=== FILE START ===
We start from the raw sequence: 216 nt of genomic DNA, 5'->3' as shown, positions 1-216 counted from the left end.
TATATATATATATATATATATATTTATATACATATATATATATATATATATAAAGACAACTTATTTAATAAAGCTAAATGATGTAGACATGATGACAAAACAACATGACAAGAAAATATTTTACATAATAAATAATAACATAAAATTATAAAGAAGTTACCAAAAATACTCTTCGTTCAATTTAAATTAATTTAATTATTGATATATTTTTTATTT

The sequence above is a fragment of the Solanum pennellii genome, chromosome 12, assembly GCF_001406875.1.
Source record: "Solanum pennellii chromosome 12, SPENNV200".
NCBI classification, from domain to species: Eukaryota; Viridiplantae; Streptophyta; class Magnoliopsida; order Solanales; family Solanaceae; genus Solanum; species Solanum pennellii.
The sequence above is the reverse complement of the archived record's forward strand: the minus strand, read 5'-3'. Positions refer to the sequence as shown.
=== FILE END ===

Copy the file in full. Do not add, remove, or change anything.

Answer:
We start from the raw sequence: 216 nt of genomic DNA, 5'->3' as shown, positions 1-216 counted from the left end.
TATATATATATATATATATATATTTATATACATATATATATATATATATATAAAGACAACTTATTTAATAAAGCTAAATGATGTAGACATGATGACAAAACAACATGACAAGAAAATATTTTACATAATAAATAATAACATAAAATTATAAAGAAGTTACCAAAAATACTCTTCGTTCAATTTAAATTAATTTAATTATTGATATATTTTTTATTT

The sequence above is a fragment of the Solanum pennellii genome, chromosome 12, assembly GCF_001406875.1.
Source record: "Solanum pennellii chromosome 12, SPENNV200".
NCBI classification, from domain to species: Eukaryota; Viridiplantae; Streptophyta; class Magnoliopsida; order Solanales; family Solanaceae; genus Solanum; species Solanum pennellii.
The sequence above is the reverse complement of the archived record's forward strand: the minus strand, read 5'-3'. Positions refer to the sequence as shown.